Yes, we CAMM: the UK’s surface-to-air missile success
European missile company MBDA had a busy 2018 with its newest air defence weapon, the Common Anti-Air Modular Missile, successfully entering service with the Royal Navy and the British Army continuing its test towards fielding the same missile. Grant Turnbull takes a look inside the project’s success story.
The British Army’s Land Ceptor. Image: Crown Copyright / MOD
Among the usual headlines of project delays and cost overruns, the development and acquisition of the next-generation Common Anti-Air Modular Missile (CAMM) is one of the UK’s rare defence success stories. Its ongoing introduction onto Royal Navy Type 23 frigates as well as to British Army artillery units - where in both instances it will provide a step-change in local air defence coverage - appears to be going largely to schedule, and export successes have already been achieved.
These exports will help drive down costs in the future and fly the flag for British expertise in complex weapon systems. Compare this with other disastrous UK programmes that have all too often been delayed, suffered cost increases, and in extreme cases been cancelled leading to the UK purchasing foreign equipment - the UK’s long-running effort to establish its maritime patrol aircraft capability is just one example.
The UK Government has made significant efforts to ensure this does not happen with its complex missile systems.
Simplifying complex weapons
CAMM falls under the UK’s Complex Weapons Portfolio, an initiative that sees the UK work with its industry partner MBDA to retain a sovereign missile manufacturing capability including SAMs as well as air-to-air and air-to surface weapons such as Brimstone. An MBDA source told Global Defence Technology that this partnership has created financial benefits valued at £1.2bn over ten years, which was a unique success story for British defence.
The development of CAMM can be traced back to the MoD’s Future Local Area Air Defence System (FLAADS) requirement in the 2000s, which eventually saw the British Army and Royal Navy coalesce towards one common missile.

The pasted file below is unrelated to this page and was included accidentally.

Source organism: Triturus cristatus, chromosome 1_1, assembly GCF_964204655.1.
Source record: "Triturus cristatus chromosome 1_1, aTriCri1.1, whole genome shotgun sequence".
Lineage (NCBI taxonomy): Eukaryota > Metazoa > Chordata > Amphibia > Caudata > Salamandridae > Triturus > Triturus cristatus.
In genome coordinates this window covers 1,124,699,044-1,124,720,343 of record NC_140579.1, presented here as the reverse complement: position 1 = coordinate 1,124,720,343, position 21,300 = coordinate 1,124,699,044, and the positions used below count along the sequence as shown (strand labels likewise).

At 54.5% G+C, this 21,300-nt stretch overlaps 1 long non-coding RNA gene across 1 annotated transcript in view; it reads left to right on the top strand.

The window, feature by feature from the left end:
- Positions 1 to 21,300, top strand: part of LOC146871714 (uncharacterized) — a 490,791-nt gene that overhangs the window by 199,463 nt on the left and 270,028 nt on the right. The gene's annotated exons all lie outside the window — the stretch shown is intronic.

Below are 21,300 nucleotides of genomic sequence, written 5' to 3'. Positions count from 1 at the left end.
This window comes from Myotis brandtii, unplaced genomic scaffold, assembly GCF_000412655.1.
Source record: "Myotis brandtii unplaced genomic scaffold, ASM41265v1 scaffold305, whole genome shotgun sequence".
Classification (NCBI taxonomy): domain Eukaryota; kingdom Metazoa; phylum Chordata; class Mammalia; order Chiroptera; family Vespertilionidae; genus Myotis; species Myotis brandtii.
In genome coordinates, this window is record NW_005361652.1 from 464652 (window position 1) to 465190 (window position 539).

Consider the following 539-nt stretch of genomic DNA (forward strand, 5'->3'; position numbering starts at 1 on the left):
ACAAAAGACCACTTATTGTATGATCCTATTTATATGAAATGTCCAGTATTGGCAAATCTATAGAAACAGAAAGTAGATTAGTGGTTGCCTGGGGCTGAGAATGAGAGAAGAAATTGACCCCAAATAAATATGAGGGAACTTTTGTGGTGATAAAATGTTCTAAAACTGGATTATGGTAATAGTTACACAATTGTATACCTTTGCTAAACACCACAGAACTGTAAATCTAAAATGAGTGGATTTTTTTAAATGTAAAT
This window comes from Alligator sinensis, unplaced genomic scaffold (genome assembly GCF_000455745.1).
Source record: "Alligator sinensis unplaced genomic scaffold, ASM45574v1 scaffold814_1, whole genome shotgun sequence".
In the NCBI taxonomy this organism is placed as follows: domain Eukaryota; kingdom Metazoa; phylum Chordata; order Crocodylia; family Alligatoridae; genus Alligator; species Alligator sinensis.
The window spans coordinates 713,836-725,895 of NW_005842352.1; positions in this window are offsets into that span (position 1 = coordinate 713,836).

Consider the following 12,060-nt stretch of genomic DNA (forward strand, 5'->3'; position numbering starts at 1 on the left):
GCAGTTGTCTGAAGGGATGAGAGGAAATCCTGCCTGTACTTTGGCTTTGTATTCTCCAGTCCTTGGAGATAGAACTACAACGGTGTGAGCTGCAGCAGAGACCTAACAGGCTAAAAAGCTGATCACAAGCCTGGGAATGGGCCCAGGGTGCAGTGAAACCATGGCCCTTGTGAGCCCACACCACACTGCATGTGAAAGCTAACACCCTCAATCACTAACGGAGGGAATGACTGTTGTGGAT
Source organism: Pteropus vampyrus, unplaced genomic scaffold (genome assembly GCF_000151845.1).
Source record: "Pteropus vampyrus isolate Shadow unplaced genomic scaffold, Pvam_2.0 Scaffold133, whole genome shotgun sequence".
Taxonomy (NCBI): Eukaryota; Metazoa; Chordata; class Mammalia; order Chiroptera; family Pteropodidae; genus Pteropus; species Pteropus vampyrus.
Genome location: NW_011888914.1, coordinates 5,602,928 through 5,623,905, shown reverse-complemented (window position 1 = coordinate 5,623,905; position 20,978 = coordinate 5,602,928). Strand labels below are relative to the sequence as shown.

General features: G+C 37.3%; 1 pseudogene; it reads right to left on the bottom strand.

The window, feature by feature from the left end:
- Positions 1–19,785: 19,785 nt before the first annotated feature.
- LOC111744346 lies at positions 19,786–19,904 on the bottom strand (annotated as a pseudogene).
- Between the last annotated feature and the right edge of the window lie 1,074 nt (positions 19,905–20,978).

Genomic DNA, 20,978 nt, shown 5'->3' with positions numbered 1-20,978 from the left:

Fast forward to 2018 and the Royal Navy’s Sea Ceptor has now officially entered service to replace the service’s Cold War-era Sea Wolf missile, while the British Army continues firing trials of its terra firma alternative Land Ceptor to supercede the ageing Rapier. The Ceptor family uses a common quad pack canister - compatible with naval Mk41 vertical launch systems (VLS) - which houses the supersonic and highly-lethal CAMM.
“For the British Army, Land Ceptor will form part of the wider Sky Sabre air defence system.”
The 100kg missile features a complex radiofrequency homing system with a high-lethality warhead and is highly agile, meaning that it is virtually impossible for targets to out-manoeuvre it. Up to eight targets can be destroyed at once, which is seen as vital in case of so-called swarming attacks from drones.
For the British Army, Land Ceptor will form part of the wider Sky Sabre air defence system to be operated by 16th Regiment, Royal Artillery. Land Ceptor includes a launcher vehicle (a HX77 Heavy Utility Truck), and two fire unit support vehicles, while the addition of the Saab Giraffe radar and a command and control system from Israeli company Rafael completes the Sky Sabre suite.
Land Ceptor has gone through several design modifications, with the final configuration revealed in September 2017. This includes a palletised loading module, which means personnel can rapidly reload a canister, and if needed the entire system can be unloaded from the truck and used in fixed locations.